TV that’s worth your time: The Bisexual

My third tv pick is actually something that was on this year and doesn’t feature the after-life or clones or anything other worldly at all. The Bisexual started on Channel 4 in October and all six episodes are available on All4 in the UK and Ireland, and Hulu (I think) in the US. It’s set in London and revolves around a group of young people but it’s not like the happy, shiny portrayal of adulthood that I grew up on.

Shows like This Life or Friends where beautiful people in their twenties were all figuring out how they wanted their life to be. They’d make mistakes but with the assumption that one day they’d stop making mistakes and their real, proper grown-up life would start. This would probably happen shortly after they turned 30. I love all the ways that The Bisexual is not like those shows. For a start the main characters are in their 30s or older, and they have learned that building the life you want generally doesn’t happen in the a straight line, sometimes you end up going backwards and sometimes what you want changes and you have to start building all over again.

This is what happens to Leila in The Bisexual. She takes a break from her relationship and starts questioning her sexuality, which causes her to fall out with her friends and she has to start over. This is a theme throughout the show where a lot of the characters are concerned about not having certain things at this stage of their lives. Things like long-term relationships, children, careers, etc. Housing isn’t on that list because that seems too precarious. The first episode features the main protagonist Leila moving into a house-share and negotiating that particular minefield.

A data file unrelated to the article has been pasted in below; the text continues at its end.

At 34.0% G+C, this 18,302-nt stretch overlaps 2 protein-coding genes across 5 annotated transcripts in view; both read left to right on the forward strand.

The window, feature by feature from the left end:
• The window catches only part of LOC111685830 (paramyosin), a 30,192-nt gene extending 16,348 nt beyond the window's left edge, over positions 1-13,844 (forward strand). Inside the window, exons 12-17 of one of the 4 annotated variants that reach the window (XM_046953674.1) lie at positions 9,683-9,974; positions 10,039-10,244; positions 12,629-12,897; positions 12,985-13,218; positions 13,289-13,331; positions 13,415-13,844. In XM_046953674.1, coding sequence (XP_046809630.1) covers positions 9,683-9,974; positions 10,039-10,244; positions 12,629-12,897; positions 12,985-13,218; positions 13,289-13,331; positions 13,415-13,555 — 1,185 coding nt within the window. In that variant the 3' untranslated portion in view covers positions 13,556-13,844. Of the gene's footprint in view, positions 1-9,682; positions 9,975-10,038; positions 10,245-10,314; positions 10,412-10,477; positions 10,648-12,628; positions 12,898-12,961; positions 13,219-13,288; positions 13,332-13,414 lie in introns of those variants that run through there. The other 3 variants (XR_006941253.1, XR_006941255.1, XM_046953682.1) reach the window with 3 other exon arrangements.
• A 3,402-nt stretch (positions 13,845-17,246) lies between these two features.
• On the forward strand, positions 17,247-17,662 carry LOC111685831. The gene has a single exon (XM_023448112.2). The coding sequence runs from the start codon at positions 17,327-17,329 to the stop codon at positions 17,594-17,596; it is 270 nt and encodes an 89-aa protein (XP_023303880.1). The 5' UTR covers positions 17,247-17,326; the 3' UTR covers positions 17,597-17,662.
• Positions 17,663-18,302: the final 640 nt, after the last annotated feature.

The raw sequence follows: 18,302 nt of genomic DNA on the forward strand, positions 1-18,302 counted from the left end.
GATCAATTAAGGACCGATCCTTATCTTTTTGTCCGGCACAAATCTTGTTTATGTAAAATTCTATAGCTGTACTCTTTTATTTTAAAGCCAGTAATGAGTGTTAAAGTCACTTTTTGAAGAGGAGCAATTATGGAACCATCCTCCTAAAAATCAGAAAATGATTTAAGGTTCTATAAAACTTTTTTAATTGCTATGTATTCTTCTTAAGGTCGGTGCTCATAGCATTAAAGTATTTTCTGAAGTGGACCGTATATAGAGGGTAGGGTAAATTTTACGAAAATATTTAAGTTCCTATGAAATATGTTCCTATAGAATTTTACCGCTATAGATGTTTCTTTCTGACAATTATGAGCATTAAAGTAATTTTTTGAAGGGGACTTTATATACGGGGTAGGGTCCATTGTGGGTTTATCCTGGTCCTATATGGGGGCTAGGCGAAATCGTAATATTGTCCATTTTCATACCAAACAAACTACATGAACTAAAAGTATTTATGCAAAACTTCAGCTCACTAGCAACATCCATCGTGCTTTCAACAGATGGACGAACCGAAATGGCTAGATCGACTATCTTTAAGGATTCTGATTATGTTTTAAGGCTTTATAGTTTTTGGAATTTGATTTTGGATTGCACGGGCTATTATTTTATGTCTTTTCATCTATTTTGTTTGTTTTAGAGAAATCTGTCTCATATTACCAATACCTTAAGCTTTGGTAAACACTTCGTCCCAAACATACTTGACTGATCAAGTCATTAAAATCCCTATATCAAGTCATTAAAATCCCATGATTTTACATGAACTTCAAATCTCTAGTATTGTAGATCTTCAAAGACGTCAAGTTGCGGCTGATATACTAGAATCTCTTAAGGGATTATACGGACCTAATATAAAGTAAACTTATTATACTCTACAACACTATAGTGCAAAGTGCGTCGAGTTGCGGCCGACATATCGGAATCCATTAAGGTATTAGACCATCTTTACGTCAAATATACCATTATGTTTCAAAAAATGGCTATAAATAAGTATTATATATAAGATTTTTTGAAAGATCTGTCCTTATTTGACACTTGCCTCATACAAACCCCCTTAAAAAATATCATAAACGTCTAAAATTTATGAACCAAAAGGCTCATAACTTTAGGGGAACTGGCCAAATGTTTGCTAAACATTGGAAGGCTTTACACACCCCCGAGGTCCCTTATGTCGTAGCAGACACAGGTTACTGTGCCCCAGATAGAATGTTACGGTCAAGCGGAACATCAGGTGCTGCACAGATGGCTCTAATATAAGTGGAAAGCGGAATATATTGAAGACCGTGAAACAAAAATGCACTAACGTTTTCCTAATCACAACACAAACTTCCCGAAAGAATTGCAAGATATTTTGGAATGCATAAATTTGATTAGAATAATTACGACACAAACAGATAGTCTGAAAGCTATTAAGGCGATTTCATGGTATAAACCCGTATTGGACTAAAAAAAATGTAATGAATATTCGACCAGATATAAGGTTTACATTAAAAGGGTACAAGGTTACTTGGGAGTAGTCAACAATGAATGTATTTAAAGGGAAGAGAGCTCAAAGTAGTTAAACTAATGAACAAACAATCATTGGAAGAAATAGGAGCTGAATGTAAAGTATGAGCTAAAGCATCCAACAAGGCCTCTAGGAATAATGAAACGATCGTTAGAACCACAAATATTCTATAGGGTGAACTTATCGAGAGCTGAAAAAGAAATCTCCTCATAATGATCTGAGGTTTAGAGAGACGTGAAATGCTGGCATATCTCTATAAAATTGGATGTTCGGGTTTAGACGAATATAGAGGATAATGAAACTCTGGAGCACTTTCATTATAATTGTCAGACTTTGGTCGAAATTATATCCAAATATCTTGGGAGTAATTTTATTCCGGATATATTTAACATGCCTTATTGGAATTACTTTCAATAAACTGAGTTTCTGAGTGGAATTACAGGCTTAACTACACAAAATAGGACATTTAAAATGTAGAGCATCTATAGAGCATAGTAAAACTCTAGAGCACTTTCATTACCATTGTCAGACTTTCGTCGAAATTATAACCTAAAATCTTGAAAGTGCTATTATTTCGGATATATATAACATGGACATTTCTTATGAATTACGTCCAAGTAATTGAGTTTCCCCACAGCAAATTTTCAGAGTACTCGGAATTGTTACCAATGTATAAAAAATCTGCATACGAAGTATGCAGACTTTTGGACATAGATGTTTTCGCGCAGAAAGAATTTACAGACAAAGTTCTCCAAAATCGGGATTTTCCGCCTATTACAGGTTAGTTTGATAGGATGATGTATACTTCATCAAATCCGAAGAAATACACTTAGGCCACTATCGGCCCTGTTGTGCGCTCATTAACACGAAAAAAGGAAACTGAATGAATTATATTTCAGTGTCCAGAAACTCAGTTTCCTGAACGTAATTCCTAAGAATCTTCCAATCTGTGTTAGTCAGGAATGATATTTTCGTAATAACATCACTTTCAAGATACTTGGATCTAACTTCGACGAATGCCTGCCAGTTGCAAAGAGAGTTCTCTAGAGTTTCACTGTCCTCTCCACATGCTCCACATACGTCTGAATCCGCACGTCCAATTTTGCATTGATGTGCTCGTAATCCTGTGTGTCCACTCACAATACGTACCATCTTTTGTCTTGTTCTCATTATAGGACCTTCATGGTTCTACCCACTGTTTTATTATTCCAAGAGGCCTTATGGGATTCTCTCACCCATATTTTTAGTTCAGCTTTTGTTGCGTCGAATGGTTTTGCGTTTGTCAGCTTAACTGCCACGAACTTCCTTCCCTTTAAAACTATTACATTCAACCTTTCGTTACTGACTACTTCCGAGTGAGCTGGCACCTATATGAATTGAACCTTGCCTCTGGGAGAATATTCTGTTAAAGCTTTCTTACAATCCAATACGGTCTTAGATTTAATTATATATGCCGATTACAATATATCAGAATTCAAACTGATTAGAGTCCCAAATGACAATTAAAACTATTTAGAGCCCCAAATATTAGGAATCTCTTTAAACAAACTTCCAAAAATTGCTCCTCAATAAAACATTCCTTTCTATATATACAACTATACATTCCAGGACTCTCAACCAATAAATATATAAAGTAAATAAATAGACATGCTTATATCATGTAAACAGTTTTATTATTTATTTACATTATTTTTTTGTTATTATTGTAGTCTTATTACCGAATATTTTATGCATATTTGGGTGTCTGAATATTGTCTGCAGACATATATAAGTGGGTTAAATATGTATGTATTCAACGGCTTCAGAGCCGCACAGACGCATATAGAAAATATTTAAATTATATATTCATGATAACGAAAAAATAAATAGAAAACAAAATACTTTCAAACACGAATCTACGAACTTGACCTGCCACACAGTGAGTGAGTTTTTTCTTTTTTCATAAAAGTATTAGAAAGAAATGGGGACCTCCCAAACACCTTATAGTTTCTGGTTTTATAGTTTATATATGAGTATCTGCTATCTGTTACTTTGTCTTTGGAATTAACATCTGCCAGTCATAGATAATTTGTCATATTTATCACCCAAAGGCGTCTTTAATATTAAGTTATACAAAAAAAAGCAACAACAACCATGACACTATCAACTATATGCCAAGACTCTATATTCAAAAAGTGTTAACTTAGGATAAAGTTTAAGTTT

The Bisexual is written by Desiree Akhavan and Cecilia Frugiuele, who also wrote The Miseducation of Cameron Post. It is also directed by Desire Akhavan and she also plays Leila. Despite this double and triple jobbing there is an easy naturalness to the show which I really like.

It feels like a realistic depiction of life in London when you don’t have a lot of money – this means house-shares, and night buses and getting stuck at a lame house party because you’ve already spent ages getting there. There’s not a lot of glamour to this London life. The show also includes an impressively large cast but they are all introduced organically in a way that doesn’t over-whelm the viewer. They also seem like real people with their own lives, as well as adding to our understanding of the main characters. This diverse cast includes a heap of Irish actors including Brian Gleeson as Leila’s new housemate. He is very enjoyable as the tragic man-baby Gabe. There is a very funny karaoke scene that I watched from behind my hands because it is so funny and so uncomfortable.

The Bisexual a reassuring look at adulthood. If you are still waiting for the day when you feel like you’ve really got this adult-thing figured out, this show will remind you that you’re not the only one who feels like they’re making it up as they go along. I really hope there’s a second series because I love these broken people and really want to know what happens to them.

If you’ve like that, try this: There’s are lots of dark and funny shows on All4 about people trying to find their place in the world. I particularly recommend Chewing Gum, Catastrope and Fresh Meat.

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